The world's largest aircraft, developed by aerospace venture Stratolaunch, completed its first flight test on Saturday. Pacific Time, according to a release of Stratolaunch.
The plane, built by Stratolaunch Systems Corp, stayed aloft for more than two hours, hitting a top speed of 304km per hour, and reached an altitude of 5 182m.
The test took place at Mojave Air and Space Port in Mojave, California and was a sigh of relief for the company which recently laid off more 50 employees due to financial challenges in the company.
"Today's flight furthers our mission to provide a flexible alternative to ground launched systems, Floyd said".
Until then, you can have a look at Stratolaunch's maiden flight in the video attached below.
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And we didn't lose it here or there or whatever. "Only weak people and idiots bring something like this up". Three months ago, we were not able to stay in the match ".
The pilots that flew the behemoth of an aircraft had to carry out a long to-do list including flight-control maneuvers and simulating landing approach exercises.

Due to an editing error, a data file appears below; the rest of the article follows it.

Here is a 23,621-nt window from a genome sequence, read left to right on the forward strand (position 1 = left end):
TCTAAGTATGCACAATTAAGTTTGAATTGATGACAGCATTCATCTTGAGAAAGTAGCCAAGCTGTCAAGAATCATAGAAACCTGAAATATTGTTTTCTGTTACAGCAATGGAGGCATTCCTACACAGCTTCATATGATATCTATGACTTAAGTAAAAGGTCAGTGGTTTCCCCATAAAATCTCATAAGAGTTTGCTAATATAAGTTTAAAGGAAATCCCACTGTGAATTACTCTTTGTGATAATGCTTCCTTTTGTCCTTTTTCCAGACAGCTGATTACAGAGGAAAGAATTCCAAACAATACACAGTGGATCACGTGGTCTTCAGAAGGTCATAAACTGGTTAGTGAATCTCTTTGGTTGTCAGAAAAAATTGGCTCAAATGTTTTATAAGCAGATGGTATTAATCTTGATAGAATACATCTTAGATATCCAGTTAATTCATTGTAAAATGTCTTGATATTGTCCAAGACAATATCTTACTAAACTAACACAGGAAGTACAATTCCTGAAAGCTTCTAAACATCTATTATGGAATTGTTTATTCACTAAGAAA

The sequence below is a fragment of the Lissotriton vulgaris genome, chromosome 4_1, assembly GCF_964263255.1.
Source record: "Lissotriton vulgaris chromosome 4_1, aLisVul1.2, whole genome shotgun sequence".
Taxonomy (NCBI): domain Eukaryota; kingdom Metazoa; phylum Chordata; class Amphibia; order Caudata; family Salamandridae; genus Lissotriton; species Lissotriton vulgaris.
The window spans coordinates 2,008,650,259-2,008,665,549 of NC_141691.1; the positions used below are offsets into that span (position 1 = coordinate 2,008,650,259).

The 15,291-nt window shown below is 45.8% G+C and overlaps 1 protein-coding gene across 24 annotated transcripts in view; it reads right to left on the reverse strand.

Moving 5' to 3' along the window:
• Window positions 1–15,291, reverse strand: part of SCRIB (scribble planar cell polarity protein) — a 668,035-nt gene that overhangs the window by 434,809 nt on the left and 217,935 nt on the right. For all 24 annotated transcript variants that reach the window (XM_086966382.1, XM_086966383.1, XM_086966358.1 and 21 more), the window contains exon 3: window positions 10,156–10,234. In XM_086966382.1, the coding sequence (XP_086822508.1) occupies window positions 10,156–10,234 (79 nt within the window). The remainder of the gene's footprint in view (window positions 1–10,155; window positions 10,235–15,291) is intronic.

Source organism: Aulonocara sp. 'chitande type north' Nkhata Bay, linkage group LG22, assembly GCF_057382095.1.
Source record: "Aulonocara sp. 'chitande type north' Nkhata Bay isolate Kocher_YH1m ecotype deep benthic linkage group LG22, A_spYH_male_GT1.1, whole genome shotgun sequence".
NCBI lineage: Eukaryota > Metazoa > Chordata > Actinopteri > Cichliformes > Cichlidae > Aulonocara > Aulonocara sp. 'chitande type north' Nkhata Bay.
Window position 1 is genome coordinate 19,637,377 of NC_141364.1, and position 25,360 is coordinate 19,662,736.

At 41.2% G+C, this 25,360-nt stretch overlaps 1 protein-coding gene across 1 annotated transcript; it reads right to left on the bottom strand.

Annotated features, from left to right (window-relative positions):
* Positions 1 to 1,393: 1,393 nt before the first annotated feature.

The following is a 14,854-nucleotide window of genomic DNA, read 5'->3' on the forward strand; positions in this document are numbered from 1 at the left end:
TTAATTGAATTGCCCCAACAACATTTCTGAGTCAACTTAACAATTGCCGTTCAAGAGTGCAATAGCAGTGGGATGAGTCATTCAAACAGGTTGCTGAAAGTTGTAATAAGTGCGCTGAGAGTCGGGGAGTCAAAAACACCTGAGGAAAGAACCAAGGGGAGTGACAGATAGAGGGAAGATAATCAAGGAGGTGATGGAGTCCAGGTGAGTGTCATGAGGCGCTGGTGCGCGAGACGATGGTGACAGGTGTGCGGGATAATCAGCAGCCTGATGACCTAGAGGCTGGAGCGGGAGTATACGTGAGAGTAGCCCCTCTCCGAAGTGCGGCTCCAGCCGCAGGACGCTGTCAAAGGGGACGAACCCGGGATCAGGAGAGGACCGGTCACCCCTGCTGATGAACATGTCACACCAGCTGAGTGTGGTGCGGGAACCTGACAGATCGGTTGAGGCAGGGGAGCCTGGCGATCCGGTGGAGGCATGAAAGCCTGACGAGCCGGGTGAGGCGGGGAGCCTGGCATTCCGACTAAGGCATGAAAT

It's a novel idea which has already seen the company sign up its first customer in Northrop Grumman, which plans to use Stratolaunch to send its Pegasus XL rocket into space. Stratolaunch was founded by the late Microsoft co-founder Paul Allen in 2011 to develop the large carrier airplane as a flying launch pad for orbital-class rockets.
The centre wing of the plane can hold up to 500,000 pounds in weight.
"We all know Paul would have been proud to witness today's historic achievement", said Jody Allen, trustee of the Paul G. Allen Trust. It is powered by six Boeing 747 engines that give it a payload capacity of over half a million lbs (227,000 tons). "The aircraft is a remarkable engineering achievement and we congratulate everyone involved".